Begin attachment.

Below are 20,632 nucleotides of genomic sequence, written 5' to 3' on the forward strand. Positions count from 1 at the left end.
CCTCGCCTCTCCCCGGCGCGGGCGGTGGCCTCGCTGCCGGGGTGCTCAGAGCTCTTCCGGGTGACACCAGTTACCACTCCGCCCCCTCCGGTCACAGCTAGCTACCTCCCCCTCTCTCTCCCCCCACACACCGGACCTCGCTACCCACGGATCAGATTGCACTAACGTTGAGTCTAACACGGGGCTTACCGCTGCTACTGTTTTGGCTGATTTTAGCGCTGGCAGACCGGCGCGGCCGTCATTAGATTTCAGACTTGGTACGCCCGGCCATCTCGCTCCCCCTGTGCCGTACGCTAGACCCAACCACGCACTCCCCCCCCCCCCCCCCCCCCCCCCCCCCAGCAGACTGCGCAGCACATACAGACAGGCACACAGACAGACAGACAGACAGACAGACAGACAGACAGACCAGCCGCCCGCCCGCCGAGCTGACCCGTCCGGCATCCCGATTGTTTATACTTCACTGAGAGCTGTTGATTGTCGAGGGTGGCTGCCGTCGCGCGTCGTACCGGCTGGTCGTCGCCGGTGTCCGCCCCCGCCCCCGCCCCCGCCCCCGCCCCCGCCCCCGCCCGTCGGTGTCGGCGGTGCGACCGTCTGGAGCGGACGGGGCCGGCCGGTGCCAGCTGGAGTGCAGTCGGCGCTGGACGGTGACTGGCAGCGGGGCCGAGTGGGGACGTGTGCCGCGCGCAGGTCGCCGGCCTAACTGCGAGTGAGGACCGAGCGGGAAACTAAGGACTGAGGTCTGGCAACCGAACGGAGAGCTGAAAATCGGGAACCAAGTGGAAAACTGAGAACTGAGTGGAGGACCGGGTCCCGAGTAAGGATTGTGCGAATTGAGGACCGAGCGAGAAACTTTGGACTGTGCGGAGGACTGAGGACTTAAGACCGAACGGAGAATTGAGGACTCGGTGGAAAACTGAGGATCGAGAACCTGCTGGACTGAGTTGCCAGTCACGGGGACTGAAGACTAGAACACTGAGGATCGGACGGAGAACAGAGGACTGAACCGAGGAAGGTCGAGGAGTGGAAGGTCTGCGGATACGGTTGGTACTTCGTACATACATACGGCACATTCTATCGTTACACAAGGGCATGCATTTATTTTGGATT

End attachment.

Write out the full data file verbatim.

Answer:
Below are 20,632 nucleotides of genomic sequence, written 5' to 3' on the forward strand. Positions count from 1 at the left end.
CCTCGCCTCTCCCCGGCGCGGGCGGTGGCCTCGCTGCCGGGGTGCTCAGAGCTCTTCCGGGTGACACCAGTTACCACTCCGCCCCCTCCGGTCACAGCTAGCTACCTCCCCCTCTCTCTCCCCCCACACACCGGACCTCGCTACCCACGGATCAGATTGCACTAACGTTGAGTCTAACACGGGGCTTACCGCTGCTACTGTTTTGGCTGATTTTAGCGCTGGCAGACCGGCGCGGCCGTCATTAGATTTCAGACTTGGTACGCCCGGCCATCTCGCTCCCCCTGTGCCGTACGCTAGACCCAACCACGCACTCCCCCCCCCCCCCCCCCCCCCCCCCCCCAGCAGACTGCGCAGCACATACAGACAGGCACACAGACAGACAGACAGACAGACAGACAGACAGACAGACCAGCCGCCCGCCCGCCGAGCTGACCCGTCCGGCATCCCGATTGTTTATACTTCACTGAGAGCTGTTGATTGTCGAGGGTGGCTGCCGTCGCGCGTCGTACCGGCTGGTCGTCGCCGGTGTCCGCCCCCGCCCCCGCCCCCGCCCCCGCCCCCGCCCCCGCCCGTCGGTGTCGGCGGTGCGACCGTCTGGAGCGGACGGGGCCGGCCGGTGCCAGCTGGAGTGCAGTCGGCGCTGGACGGTGACTGGCAGCGGGGCCGAGTGGGGACGTGTGCCGCGCGCAGGTCGCCGGCCTAACTGCGAGTGAGGACCGAGCGGGAAACTAAGGACTGAGGTCTGGCAACCGAACGGAGAGCTGAAAATCGGGAACCAAGTGGAAAACTGAGAACTGAGTGGAGGACCGGGTCCCGAGTAAGGATTGTGCGAATTGAGGACCGAGCGAGAAACTTTGGACTGTGCGGAGGACTGAGGACTTAAGACCGAACGGAGAATTGAGGACTCGGTGGAAAACTGAGGATCGAGAACCTGCTGGACTGAGTTGCCAGTCACGGGGACTGAAGACTAGAACACTGAGGATCGGACGGAGAACAGAGGACTGAACCGAGGAAGGTCGAGGAGTGGAAGGTCTGCGGATACGGTTGGTACTTCGTACATACATACGGCACATTCTATCGTTACACAAGGGCATGCATTTATTTTGGATT